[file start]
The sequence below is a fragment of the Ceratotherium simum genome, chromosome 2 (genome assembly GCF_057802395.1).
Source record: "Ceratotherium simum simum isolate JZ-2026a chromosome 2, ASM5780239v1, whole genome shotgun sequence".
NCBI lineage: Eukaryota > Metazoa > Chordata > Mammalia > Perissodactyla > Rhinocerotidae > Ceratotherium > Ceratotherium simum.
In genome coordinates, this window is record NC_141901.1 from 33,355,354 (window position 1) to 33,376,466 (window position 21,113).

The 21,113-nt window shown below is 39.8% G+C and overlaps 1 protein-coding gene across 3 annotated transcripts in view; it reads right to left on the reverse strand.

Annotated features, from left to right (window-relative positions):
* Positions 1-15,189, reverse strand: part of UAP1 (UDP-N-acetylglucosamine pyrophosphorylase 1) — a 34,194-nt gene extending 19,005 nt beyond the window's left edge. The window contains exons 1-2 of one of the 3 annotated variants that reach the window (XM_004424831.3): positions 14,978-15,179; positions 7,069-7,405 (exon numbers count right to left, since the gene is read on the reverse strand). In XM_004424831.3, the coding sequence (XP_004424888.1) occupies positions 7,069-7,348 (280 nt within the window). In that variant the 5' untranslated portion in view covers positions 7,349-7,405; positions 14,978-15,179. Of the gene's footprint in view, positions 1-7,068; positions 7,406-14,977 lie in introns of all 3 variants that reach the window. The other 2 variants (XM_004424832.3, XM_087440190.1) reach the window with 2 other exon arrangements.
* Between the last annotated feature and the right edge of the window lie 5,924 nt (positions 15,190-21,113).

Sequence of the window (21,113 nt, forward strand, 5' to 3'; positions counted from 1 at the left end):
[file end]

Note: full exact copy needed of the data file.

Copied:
The sequence below is a fragment of the Ceratotherium simum genome, chromosome 2 (genome assembly GCF_057802395.1).
Source record: "Ceratotherium simum simum isolate JZ-2026a chromosome 2, ASM5780239v1, whole genome shotgun sequence".
NCBI lineage: Eukaryota > Metazoa > Chordata > Mammalia > Perissodactyla > Rhinocerotidae > Ceratotherium > Ceratotherium simum.
In genome coordinates, this window is record NC_141901.1 from 33,355,354 (window position 1) to 33,376,466 (window position 21,113).

The 21,113-nt window shown below is 39.8% G+C and overlaps 1 protein-coding gene across 3 annotated transcripts in view; it reads right to left on the reverse strand.

Annotated features, from left to right (window-relative positions):
* Positions 1-15,189, reverse strand: part of UAP1 (UDP-N-acetylglucosamine pyrophosphorylase 1) — a 34,194-nt gene extending 19,005 nt beyond the window's left edge. The window contains exons 1-2 of one of the 3 annotated variants that reach the window (XM_004424831.3): positions 14,978-15,179; positions 7,069-7,405 (exon numbers count right to left, since the gene is read on the reverse strand). In XM_004424831.3, the coding sequence (XP_004424888.1) occupies positions 7,069-7,348 (280 nt within the window). In that variant the 5' untranslated portion in view covers positions 7,349-7,405; positions 14,978-15,179. Of the gene's footprint in view, positions 1-7,068; positions 7,406-14,977 lie in introns of all 3 variants that reach the window. The other 2 variants (XM_004424832.3, XM_087440190.1) reach the window with 2 other exon arrangements.
* Between the last annotated feature and the right edge of the window lie 5,924 nt (positions 15,190-21,113).

Sequence of the window (21,113 nt, forward strand, 5' to 3'; positions counted from 1 at the left end):